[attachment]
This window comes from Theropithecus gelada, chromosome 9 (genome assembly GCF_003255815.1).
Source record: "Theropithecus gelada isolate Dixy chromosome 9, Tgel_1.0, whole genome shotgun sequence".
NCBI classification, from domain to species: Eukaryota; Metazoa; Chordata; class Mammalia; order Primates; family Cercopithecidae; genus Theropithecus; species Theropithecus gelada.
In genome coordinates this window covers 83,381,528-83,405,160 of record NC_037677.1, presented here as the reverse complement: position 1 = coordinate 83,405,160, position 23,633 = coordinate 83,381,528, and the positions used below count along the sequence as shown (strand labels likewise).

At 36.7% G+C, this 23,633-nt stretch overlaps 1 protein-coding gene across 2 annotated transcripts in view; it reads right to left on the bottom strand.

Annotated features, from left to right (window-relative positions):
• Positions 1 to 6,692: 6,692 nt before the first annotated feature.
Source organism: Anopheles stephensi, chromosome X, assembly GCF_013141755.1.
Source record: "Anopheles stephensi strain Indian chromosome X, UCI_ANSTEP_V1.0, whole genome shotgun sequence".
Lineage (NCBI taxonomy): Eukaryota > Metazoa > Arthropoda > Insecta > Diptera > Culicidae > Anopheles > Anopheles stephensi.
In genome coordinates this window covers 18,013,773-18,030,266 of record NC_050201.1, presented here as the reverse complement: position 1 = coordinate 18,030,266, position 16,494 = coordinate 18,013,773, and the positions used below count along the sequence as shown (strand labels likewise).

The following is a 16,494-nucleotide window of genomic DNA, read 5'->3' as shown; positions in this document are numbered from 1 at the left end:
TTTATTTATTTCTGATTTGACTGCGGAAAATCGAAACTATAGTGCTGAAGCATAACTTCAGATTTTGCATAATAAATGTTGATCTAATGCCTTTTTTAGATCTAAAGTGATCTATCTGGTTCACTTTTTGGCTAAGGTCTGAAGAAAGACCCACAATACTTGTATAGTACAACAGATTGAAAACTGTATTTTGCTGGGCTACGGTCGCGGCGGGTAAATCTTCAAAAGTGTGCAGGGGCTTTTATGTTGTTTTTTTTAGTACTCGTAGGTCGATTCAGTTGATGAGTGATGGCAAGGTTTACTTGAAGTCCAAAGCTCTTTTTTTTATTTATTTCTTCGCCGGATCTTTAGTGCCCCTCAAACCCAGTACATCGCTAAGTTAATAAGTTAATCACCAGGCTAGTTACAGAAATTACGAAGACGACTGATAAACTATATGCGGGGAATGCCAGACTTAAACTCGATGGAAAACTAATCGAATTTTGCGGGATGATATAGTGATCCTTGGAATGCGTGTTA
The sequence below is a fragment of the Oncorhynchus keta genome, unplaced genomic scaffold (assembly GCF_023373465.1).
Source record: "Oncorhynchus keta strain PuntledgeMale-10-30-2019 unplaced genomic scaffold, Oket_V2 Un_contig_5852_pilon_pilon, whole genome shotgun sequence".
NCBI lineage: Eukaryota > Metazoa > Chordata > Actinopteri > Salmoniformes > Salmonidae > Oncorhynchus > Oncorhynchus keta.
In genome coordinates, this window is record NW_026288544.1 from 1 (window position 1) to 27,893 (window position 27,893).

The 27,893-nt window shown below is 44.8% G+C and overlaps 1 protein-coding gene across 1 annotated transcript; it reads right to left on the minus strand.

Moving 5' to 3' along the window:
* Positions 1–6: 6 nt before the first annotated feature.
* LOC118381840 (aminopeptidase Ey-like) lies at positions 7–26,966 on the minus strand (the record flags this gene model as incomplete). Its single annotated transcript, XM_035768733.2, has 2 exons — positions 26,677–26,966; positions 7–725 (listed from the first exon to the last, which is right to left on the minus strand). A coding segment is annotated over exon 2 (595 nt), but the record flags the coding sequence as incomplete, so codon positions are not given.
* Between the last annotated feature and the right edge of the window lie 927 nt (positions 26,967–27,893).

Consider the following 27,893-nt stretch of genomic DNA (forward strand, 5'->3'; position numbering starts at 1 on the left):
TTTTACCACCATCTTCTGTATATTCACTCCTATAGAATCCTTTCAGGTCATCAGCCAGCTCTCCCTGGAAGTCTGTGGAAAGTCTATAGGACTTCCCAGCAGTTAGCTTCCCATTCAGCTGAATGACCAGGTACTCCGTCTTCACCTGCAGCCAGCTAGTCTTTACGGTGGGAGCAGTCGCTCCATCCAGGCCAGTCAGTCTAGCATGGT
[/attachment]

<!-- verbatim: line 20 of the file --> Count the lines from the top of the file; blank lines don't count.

* Positions 1–6: 6 nt before the first annotated feature.